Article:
Article

324

Composition

  • One Chief Election Commissioner and the number of other Election Commissioners as decided by the President of India.
  • Currently, there are 1 chief election commissioner and 2 election commissioners.

Appointed

By the President of India on the recommendation of a three-membered Selection Committee:

– The Prime Minister of India

– A Union Minister is chosen by the Prime Minister

– The Leader of Opposition in the Lok Sabha

Tenure

6 years or until they reach the age of 65 years, whichever comes first.

Removal

  • The Chief Election Commissioner can be removed following the same process and for the same grounds as a Supreme Court judge.
  • Other Election Commissioners can be removed based on the Chief Election Commissioner's recommendation.

Powers and Functions

  • Determines the territorial areas for elections throughout the country.
  • Power to cancel the polls if offences like capturing violence and other irregularities are found.
  • Advise the Governor on matters related to the disqualification of the members.

6. Comptroller and Auditor General of India (CAG)

The Comptroller and Auditor General (CAG) of India is the supreme audit institution in the country, overseeing the expenses of both state and union governments. The CAG is also the statutory auditor for the Lokpal. Ranked 9th in order of precedence, the CAG holds the same status as a sitting judge of the Supreme Court of India.

Articles

148 to 151

Appointed

By the President of India.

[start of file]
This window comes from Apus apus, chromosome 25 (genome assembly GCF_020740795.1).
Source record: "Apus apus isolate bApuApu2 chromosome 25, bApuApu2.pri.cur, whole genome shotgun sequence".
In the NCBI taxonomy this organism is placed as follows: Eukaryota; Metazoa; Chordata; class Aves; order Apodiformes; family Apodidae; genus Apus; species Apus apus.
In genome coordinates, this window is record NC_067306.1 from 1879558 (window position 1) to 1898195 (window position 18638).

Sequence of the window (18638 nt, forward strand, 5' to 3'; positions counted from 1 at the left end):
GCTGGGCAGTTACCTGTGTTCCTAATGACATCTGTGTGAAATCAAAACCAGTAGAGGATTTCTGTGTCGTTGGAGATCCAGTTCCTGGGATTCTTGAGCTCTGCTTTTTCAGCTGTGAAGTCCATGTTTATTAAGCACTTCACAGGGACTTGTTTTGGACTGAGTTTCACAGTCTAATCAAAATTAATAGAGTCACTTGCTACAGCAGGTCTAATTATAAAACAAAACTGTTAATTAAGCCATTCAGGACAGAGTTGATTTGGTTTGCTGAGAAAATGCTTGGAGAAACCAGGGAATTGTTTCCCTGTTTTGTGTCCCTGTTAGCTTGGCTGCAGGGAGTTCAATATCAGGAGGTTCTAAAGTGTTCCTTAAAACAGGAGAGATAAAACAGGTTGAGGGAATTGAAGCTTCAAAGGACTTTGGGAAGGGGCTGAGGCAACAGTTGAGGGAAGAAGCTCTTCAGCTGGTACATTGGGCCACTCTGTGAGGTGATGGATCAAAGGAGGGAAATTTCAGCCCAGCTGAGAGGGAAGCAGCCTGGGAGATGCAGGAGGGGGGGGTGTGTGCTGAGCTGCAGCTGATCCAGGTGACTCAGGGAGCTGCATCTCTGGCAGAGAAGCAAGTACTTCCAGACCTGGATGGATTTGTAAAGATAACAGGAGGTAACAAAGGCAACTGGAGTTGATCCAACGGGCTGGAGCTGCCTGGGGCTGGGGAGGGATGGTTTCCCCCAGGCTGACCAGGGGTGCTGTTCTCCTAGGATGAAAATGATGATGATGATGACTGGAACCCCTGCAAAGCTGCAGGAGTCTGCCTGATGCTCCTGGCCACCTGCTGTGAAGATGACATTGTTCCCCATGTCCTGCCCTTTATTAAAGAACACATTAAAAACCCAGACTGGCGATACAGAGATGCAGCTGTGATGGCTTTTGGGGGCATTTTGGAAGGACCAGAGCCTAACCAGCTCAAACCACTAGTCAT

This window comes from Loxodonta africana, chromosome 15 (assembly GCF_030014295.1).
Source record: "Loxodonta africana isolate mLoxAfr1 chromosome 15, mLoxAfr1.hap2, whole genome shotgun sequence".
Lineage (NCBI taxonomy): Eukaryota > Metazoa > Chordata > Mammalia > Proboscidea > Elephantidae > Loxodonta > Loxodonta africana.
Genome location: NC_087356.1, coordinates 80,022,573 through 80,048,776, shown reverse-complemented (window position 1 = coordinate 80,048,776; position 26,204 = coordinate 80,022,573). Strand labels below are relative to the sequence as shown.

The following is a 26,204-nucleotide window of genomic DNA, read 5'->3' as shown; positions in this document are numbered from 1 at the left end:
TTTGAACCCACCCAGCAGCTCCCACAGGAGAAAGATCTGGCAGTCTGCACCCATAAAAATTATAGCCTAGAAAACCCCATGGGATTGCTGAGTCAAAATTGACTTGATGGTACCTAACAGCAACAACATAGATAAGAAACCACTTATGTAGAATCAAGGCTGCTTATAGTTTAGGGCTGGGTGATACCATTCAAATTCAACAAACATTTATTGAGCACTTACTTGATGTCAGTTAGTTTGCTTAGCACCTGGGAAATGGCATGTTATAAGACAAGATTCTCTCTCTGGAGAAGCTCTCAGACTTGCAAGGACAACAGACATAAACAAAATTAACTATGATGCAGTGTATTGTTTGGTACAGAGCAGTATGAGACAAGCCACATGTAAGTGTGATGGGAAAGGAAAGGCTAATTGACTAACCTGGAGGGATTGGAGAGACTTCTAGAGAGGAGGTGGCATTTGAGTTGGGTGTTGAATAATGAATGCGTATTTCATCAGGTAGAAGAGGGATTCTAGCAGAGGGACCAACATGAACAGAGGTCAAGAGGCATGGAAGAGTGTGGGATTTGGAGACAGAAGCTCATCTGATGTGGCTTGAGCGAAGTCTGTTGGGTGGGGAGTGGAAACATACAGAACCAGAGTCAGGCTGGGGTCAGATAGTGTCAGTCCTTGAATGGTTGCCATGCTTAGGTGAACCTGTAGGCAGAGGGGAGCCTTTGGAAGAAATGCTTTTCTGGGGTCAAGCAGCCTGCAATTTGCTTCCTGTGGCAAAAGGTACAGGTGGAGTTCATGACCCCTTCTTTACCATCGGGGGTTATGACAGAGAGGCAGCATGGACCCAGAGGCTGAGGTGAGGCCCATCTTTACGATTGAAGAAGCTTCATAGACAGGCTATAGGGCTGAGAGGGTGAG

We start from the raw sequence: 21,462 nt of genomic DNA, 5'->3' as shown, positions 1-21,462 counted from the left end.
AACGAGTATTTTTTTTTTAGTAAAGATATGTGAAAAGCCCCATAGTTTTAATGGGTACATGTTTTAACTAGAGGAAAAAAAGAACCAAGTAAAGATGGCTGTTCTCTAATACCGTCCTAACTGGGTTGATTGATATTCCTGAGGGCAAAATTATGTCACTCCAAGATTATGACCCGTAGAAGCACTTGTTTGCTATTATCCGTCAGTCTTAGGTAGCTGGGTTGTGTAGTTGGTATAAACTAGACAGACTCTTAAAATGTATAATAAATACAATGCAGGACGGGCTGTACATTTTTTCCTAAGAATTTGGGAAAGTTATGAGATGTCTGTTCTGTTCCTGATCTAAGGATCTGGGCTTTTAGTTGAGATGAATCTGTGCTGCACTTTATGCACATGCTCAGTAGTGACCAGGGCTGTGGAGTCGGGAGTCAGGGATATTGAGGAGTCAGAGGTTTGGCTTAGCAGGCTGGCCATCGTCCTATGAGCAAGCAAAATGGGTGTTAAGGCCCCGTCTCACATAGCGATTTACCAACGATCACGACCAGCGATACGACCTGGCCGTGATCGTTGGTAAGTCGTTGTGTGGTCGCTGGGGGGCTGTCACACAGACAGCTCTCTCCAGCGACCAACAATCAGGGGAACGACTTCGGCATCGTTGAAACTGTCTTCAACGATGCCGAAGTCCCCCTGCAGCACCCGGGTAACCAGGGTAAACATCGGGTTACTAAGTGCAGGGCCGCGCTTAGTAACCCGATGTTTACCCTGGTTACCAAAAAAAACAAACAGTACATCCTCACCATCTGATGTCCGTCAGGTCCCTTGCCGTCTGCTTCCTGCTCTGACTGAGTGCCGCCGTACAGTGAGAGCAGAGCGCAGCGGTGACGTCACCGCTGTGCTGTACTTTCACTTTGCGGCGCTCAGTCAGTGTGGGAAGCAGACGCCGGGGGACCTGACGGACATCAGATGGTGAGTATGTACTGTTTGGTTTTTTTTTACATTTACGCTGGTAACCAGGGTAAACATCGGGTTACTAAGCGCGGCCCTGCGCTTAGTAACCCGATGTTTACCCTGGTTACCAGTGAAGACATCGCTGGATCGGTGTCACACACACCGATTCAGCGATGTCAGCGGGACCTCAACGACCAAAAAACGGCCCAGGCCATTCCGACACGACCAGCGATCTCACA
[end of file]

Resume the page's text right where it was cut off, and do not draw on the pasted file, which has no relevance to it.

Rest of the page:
Tenure

6 years or up to the age of 65 years, whichever comes first.

Removal

By the President on the same grounds and in the same manner as the Supreme Court judge.

Powers and Functions

  • Audits the accounts related to expenditures from India's consolidated funds, contingency funds, and public accounts.
  • Monitors the manufacturing trading balance sheet profit and loss accounts of all the central and state government departments.

Read our detailed article on the Comptroller and Auditor General (CAG) of India.

Disclaimer: The Constitutional bodies mentioned in this blog are presented in no particular order and are not ranked based on any specific criteria.

Continue reading in Part 2.

About the Author: Anirudh Nikhare | 66 Post(s)

Anirudh did his Bachelor's in Law and has practical experience in IPR, Contracts, and Corporate. He is your go-to legal content writer turning head-scratching legal topics into easy-to-understand gems of wisdom. Through his blog, he aims to empower readers with knowledge, making legal concepts digestible and applicable to everyday life.